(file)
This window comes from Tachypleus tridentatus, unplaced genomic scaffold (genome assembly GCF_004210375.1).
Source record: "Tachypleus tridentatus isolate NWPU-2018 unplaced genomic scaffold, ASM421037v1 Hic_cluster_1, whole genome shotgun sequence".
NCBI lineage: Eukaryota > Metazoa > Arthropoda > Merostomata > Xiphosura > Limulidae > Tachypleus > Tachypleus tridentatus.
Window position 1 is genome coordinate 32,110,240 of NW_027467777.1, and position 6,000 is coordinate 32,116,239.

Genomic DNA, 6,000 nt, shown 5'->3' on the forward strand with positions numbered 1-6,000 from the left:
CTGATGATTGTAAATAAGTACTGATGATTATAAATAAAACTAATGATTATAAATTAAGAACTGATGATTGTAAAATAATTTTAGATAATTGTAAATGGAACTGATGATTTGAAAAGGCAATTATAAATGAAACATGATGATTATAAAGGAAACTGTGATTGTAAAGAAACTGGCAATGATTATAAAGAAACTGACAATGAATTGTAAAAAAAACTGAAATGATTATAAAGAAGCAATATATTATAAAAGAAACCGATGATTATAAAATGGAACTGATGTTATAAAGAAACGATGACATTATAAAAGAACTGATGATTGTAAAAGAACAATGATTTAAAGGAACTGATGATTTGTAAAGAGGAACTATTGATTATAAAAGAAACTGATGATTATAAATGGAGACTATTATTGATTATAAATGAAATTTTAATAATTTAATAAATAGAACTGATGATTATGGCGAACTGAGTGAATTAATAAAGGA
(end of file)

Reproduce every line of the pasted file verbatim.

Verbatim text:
This window comes from Tachypleus tridentatus, unplaced genomic scaffold (genome assembly GCF_004210375.1).
Source record: "Tachypleus tridentatus isolate NWPU-2018 unplaced genomic scaffold, ASM421037v1 Hic_cluster_1, whole genome shotgun sequence".
NCBI lineage: Eukaryota > Metazoa > Arthropoda > Merostomata > Xiphosura > Limulidae > Tachypleus > Tachypleus tridentatus.
Window position 1 is genome coordinate 32,110,240 of NW_027467777.1, and position 6,000 is coordinate 32,116,239.

Genomic DNA, 6,000 nt, shown 5'->3' on the forward strand with positions numbered 1-6,000 from the left:
CTGATGATTGTAAATAAGTACTGATGATTATAAATAAAACTAATGATTATAAATTAAGAACTGATGATTGTAAAATAATTTTAGATAATTGTAAATGGAACTGATGATTTGAAAAGGCAATTATAAATGAAACATGATGATTATAAAGGAAACTGTGATTGTAAAGAAACTGGCAATGATTATAAAGAAACTGACAATGAATTGTAAAAAAAACTGAAATGATTATAAAGAAGCAATATATTATAAAAGAAACCGATGATTATAAAATGGAACTGATGTTATAAAGAAACGATGACATTATAAAAGAACTGATGATTGTAAAAGAACAATGATTTAAAGGAACTGATGATTTGTAAAGAGGAACTATTGATTATAAAAGAAACTGATGATTATAAATGGAGACTATTATTGATTATAAATGAAATTTTAATAATTTAATAAATAGAACTGATGATTATGGCGAACTGAGTGAATTAATAAAGGA